2. Print, Values, Variables, Types
What is computation? What is a computer? What is programming?
2.1. What Is A Program/Algorithm?
Explain to a partner how you would go about making breakfast in the morning.
There, that’s an algorithm
It is a series of instructions that can be followed to achieve something
What kind of computer was executing this program?
2.2. What Is Debugging?
Most of the time your code will be wrong
This is true for both new and experienced programmers
Debugging is the process of addressing the bugs in your code
Realistically, expect to debug a lot
Remember, you will be wrong every time you run your program before you get it right
The point is, you will be wrong a lot more than you will be right — get used to this
Have you seen any Python errors yet?
What were they?
Did you understand them?
What is a natural language?
What is a formal language?
Why is ambiguity so important to natural language?
Why is ambiguity deadly for a formal language?
Do you think there is a limit to what I can describe with a formal language?
Can I describe anything? Any computation?
HINT: Is the following statement true or false: “This statement is false.”
Storage — Hard Disk Drive/Solid State Drive
Memory and Random Access Memory (RAM)
Interpreter vs Integrated Development Environment (IDE)
We already made use of
Write a (single-line) Python program that prints a witty message of your choice.
Print is a function that allows us to print out information to the screen
Print might end up being your best friend
Get used to writing it
2.6. Values And Types
Values are things that a program manipulates
These values are called literals
Notice how I described the type of each value along with the value itself
To a computer, the integer
1is not necessarily the same thing as the floating point number
1.0or the string
Some of the errors you will make will be a result from mixing types incorrectly
Some languages (e.g., C, Java) are strict about types
You have to be totally explicit about them
Python is a little more relaxed
Python will guess what the type is
Upside: less to worry about and less clutter in your code
Downside: more likely to introduce errors caused by mixing types
You can check the type of something in Python by using the
print(type(12))would print out
print(type("Hello, World"))would print out
print(type(3.75))would print out
print(type(type(1.1)))would print out
Notice that we are using two functions in the above examples
Write a single line program to print out the integer
Now write a single line program to print out the string
Can you tell the difference by looking at the output?
Variables let you store values in a labeled (named) location
You store values into variables by using the assignment operator —
1a = 5 2m = "Some String"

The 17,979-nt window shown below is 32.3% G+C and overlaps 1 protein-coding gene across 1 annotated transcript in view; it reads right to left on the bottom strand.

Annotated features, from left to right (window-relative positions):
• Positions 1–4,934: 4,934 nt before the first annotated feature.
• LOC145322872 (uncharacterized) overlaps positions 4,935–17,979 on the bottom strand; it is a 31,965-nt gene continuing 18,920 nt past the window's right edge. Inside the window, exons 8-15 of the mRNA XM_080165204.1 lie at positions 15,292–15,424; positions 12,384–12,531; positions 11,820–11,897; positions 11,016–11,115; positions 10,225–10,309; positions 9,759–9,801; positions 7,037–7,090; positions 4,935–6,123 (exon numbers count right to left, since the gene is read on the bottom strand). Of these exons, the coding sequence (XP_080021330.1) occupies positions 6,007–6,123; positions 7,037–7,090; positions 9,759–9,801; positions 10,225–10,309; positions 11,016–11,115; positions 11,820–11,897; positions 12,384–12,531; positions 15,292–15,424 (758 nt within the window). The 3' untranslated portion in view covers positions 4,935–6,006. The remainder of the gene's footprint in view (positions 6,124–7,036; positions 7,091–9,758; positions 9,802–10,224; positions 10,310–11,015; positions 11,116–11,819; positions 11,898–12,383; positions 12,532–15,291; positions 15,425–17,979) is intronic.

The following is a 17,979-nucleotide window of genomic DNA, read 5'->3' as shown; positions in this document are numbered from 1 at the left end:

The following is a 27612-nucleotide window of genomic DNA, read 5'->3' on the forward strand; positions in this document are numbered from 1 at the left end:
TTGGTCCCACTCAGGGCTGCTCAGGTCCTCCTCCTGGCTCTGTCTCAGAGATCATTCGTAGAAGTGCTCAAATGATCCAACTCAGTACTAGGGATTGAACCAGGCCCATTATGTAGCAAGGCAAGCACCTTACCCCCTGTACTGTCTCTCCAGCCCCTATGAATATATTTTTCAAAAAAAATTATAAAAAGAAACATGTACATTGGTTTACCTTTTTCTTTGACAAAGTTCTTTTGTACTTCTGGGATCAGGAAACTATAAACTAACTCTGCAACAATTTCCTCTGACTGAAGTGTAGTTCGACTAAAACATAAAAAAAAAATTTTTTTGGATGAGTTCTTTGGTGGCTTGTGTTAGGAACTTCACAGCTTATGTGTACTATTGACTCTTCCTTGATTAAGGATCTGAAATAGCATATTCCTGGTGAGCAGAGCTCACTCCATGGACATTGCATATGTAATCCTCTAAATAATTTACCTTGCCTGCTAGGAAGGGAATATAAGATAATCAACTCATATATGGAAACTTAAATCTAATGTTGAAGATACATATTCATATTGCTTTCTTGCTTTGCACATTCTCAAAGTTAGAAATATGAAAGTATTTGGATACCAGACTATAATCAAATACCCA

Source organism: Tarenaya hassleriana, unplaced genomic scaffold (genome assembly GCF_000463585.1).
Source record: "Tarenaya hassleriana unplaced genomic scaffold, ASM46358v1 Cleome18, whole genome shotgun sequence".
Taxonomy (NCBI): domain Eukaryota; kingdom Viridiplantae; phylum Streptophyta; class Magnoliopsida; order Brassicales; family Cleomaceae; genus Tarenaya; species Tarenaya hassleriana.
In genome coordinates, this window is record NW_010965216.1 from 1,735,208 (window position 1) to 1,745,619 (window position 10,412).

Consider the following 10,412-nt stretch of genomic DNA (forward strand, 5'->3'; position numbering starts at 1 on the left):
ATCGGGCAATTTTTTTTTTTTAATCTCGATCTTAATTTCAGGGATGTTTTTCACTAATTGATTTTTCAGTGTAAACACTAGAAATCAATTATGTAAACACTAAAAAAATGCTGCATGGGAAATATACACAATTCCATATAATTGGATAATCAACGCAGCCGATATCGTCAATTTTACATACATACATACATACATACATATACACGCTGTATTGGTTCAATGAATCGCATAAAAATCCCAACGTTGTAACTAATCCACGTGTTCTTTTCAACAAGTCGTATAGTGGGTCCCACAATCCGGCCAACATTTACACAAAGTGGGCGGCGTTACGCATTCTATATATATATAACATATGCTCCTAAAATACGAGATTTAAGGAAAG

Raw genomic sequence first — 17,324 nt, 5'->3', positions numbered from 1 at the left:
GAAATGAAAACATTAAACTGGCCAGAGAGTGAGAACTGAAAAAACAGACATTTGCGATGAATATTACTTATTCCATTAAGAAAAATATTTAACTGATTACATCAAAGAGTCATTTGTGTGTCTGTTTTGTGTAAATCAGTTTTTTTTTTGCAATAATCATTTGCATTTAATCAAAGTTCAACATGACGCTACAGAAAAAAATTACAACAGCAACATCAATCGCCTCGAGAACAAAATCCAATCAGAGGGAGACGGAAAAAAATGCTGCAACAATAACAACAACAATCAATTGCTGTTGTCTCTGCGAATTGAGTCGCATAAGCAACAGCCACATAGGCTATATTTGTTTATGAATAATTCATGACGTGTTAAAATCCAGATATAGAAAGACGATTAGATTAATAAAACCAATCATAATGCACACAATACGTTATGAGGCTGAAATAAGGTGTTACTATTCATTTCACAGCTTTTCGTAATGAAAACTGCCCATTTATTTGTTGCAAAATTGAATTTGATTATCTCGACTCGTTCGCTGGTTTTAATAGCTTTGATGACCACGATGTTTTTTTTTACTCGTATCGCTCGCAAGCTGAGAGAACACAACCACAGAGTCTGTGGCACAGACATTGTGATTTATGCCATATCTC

In the above example, the variable
anow has the value
Both the variable
aand the literal
5both have the same value
If I say
print(5), Python will print out the literal
If I say
print(a), Python will print out the value stored in the variable
a, which is
= in Python has a very different meaning from what you are familiar with in math. In math, when one writes
\(a = 5\), it means that \(a\) and \(5\) are equivalent as they exist — it is stating a fact.
In Python, and many other programming languages, it is not a statement about equality, but an assignment. In Python,
if one writes
a = 5, it means that the variable
a is now storing the value
5 within it.
2.7.1. Using Variables
You can use variables in the same way you use literals
1print(5 + 6) 2 3a = 5 4b = 6 5print(a + b)
The first one adds the literals
The second one adds the variables
Assign various values of types string, integer and float to variables.
Try adding variables of the same type. What happens?
Try adding variables of different types. What happens?
Try the assignment
5 = a. What happens?
Figure out how to display the current contents of a variable.
2.7.2. Naming Variables
You can use whatever you want within a few restrictions set by the language
Python wants variable names that begin with a letter of the alphabet and limits what non-alphanumeric characters you can use
A good choice is a variable name that is descriptive of what the variable is meant to contain
There are a few other important restrictions that you may come across
For example, you cannot use reserved words (words that already have a specific meaning in Python)
def = 55will not work since
defis a reserved word
Two important conventions we will follow
Use lowercase letters
Separate words in the variable name with underscores (snake case)
In Python, constants are just variables that we as programmers use in a special way
Imagine you are writing a program where you’re doing a lot of calculations with sales tax
1some_bill = 10.45 * 1.15 2another_bill = 4.99 * 1.15
This is clearly correct, however
What if someone else looks at this code and wonders what 1.15 is?
What if the gov changes the sales tax in the future?
Although there is nothing wrong with the above code, one could do the following instead
1SALES_TAX = 1.15 2some_bill = 10.45 * SALES_TAX 3another_bill = 4.99 * SALES_TAX
Now, just by looking at those lines of code, I know exactly what we are multiplying the numbers with
If the sales tax rate is ever lowered, all I need to do is change the one line of code (
SALES_TAX = 1.15)
The naming convention for constants is all uppercase letters separate with underscores
The idea behind the constants are that once the value is set by you, they are not to change
You can change them in the code, but the code should not alter the value of
In Python, there is nothing stopping you from changing the value other than the convention
In some languages, the language actually prevents the program from altering the value of a constant
2.8. For Next Class
Read the rest of Chapter 2 of the text